Chris Spiva grew up in a group home where every hour of his day was tightly scheduled.
Unlike other kids, he wasn't granted very much independence. He wasn't allowed to hang out at his friends' houses or walk to a nearby mall alone.
Experts say that many foster children who grow up in highly structured environments fail to make the crucial transition to living independently at age 18. After they age out of foster care they can end up homeless, jobless or incarcerated.
That isn't how Spiva's story goes, however. Today he works in the aviation industry, and he credits being able to attend Embry-Riddle Aeronautical University for his successful transition to adult life.
"The only reason I am successful today is because I was given that time to learn to be an adult," he said.
A state lawmaker wants to help more foster children have access to a college education, giving them a period to transition between their childhood and entering the adult world.
Sen. Adam Driggs, R-Phoenix, authored SB 1208, which would create a five-year pilot program to provide tuition waiver scholarships for current and former foster children at the state's public universities and community colleges.
The Senate Education Committee unanimously endorsed the bill Thursday, forwarding it to the Appropriations Committee.
Driggs said the issue came to his attention through Valley Leadership, the largest leadership development program in the Phoenix metropolitan area. Young adults from the nonprofit organization's Leadership Institute asked him to sponsor the bill.
"They found this issue, they worked really hard on it and really brought this issue along," he told the committee.
According to a 2009 report from the Chapin Hall Center for Children at the University of Chicago, only 20 percent of foster children who graduate with a high school diploma go on to college. The same report estimates only half of foster children graduate from high school by age 18.
Other states including California, Utah, Texas and Florida already offer some amount of free tuition for foster children. Unlike in those states, supporters said SB 1208 would build accountability into Arizona's system by requiring an audit of the program in 2017.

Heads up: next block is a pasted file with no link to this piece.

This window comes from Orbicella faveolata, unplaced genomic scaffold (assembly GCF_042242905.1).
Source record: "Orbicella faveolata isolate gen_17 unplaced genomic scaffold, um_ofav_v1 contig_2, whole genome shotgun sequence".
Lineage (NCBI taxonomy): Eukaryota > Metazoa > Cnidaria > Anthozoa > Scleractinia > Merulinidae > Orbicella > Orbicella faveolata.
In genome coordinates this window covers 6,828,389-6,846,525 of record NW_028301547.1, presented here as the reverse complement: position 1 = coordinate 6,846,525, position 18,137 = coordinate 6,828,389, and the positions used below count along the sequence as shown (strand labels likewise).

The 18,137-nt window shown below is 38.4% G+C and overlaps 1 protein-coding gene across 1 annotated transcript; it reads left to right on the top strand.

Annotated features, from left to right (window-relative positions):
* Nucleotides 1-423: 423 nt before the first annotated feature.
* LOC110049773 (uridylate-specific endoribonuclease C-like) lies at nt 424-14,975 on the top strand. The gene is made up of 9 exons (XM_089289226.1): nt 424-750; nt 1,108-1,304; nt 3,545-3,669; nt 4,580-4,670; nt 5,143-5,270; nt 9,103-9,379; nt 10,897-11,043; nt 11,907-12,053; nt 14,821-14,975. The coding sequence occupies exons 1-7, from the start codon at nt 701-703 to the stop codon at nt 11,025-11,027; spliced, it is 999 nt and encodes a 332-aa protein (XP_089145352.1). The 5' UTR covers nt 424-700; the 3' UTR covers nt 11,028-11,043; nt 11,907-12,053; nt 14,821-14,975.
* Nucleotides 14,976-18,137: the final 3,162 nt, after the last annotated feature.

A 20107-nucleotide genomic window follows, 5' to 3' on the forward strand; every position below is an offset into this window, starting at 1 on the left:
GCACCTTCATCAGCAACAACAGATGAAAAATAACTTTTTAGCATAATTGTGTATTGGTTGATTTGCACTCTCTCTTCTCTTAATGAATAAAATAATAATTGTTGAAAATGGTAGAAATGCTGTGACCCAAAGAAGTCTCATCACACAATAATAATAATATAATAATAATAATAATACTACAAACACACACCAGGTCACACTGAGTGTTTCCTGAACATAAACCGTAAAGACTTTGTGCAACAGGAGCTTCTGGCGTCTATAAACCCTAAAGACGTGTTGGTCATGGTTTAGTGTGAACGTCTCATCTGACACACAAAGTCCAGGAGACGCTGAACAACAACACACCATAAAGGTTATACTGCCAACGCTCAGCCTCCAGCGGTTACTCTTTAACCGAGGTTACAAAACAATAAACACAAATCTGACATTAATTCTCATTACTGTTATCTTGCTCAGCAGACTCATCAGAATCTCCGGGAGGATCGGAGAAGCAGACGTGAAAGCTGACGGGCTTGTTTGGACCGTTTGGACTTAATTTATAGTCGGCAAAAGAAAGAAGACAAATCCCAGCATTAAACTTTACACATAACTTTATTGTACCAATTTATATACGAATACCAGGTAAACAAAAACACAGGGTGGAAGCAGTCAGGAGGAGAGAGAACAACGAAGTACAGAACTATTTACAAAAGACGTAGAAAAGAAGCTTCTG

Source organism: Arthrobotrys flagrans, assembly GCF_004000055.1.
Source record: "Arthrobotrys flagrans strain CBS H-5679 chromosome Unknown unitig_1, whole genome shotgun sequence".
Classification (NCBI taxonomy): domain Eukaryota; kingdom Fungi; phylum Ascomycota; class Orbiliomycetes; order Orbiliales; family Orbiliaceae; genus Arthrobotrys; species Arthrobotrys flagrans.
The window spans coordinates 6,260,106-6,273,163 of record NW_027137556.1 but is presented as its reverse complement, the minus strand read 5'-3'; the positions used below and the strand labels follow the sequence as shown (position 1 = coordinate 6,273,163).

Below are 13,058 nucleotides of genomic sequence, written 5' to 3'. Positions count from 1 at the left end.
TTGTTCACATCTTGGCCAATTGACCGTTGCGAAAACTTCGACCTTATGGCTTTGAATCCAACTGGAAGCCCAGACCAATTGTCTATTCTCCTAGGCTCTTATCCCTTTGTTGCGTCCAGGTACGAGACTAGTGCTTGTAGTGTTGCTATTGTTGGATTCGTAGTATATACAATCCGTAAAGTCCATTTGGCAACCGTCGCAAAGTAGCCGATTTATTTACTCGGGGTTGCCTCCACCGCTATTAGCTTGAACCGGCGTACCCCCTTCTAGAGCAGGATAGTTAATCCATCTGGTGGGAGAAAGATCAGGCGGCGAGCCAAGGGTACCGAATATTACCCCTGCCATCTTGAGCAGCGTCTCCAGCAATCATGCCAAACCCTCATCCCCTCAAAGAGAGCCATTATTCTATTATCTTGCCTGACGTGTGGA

"This is one step we can take to make it a little bit easier for those young people to have a successful adult life," said Sen. Rick Murphy, R-Peoria, a member of the committee who signed on as a primary sponsor.
Spiva and several other former foster children told the committee that aging out of the foster system at 18 doesn't just mean gaining independence for young adults.
"What that really means is you have to leave everything you've known behind - your entire support structure," he said. "So what do you do?"
Even though Spiva was able to get an education, a tuition waiver at a state university could have prevented him from having to take out $300,000 in student loans.
"That continues to be a burden on my life," he said. "Sometimes you just want to be without another burden on your life as you try to make a success of yourself."
Scottsdale resident Paul Blavin, a retired CEO and co-founder of international investment firm Blavin & Co., established the Blavin Scholars Fund in 2006 to help foster children attend college at University of Michigan.
Blavin told the committee investing in young adults' education could also help taxpayers by keeping former foster children from needing assistance through other government programs such as unemployment or welfare.
"Put simply it's the best investment I've ever made - and I made my money investing," he said.